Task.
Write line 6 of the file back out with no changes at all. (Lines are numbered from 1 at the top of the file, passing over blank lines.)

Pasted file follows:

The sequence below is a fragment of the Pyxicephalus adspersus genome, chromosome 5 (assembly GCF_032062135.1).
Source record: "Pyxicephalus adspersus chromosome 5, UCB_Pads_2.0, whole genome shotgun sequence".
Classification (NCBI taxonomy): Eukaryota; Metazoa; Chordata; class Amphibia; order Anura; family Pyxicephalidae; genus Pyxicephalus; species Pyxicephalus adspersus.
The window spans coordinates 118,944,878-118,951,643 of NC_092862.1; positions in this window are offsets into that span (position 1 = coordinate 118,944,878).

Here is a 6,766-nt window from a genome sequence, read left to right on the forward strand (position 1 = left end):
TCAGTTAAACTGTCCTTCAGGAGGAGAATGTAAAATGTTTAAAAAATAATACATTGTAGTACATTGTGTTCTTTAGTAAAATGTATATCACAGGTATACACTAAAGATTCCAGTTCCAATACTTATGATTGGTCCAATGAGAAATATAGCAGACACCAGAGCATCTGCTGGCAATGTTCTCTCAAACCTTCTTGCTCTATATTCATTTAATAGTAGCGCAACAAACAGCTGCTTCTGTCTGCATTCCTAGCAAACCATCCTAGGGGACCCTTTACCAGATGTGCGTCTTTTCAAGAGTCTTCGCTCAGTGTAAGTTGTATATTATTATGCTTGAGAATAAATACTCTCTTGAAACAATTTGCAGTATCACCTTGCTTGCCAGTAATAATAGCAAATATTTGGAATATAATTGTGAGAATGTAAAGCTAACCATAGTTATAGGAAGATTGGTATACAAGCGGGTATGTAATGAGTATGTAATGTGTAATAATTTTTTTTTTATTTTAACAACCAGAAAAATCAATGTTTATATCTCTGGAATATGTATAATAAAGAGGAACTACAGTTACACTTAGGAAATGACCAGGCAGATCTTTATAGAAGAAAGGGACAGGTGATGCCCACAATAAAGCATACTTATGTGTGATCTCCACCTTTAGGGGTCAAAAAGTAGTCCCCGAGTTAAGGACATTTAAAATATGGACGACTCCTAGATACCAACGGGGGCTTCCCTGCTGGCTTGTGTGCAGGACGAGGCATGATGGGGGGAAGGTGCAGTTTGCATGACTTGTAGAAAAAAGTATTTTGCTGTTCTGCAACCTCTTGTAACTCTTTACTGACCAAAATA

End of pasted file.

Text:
TCAGTTAAACTGTCCTTCAGGAGGAGAATGTAAAATGTTTAAAAAATAATACATTGTAGTACATTGTGTTCTTTAGTAAAATGTATATCACAGGTATACACTAAAGATTCCAGTTCCAATACTTATGATTGGTCCAATGAGAAATATAGCAGACACCAGAGCATCTGCTGGCAATGTTCTCTCAAACCTTCTTGCTCTATATTCATTTAATAGTAGCGCAACAAACAGCTGCTTCTGTCTGCATTCCTAGCAAACCATCCTAGGGGACCCTTTACCAGATGTGCGTCTTTTCAAGAGTCTTCGCTCAGTGTAAGTTGTATATTATTATGCTTGAGAATAAATACTCTCTTGAAACAATTTGCAGTATCACCTTGCTTGCCAGTAATAATAGCAAATATTTGGAATATAATTGTGAGAATGTAAAGCTAACCATAGTTATAGGAAGATTGGTATACAAGCGGGTATGTAATGAGTATGTAATGTGTAATAATTTTTTTTTTATTTTAACAACCAGAAAAATCAATGTTTATATCTCTGGAATATGTATAATAAAGAGGAACTACAGTTACACTTAGGAAATGACCAGGCAGATCTTTATAGAAGAAAGGGACAGGTGATGCCCACAATAAAGCATACTTATGTGTGATCTCCACCTTTAGGGGTCAAAAAGTAGTCCCCGAGTTAAGGACATTTAAAATATGGACGACTCCTAGATACCAACGGGGGCTTCCCTGCTGGCTTGTGTGCAGGACGAGGCATGATGGGGGGAAGGTGCAGTTTGCATGACTTGTAGAAAAAAGTATTTTGCTGTTCTGCAACCTCTTGTAACTCTTTACTGACCAAAATA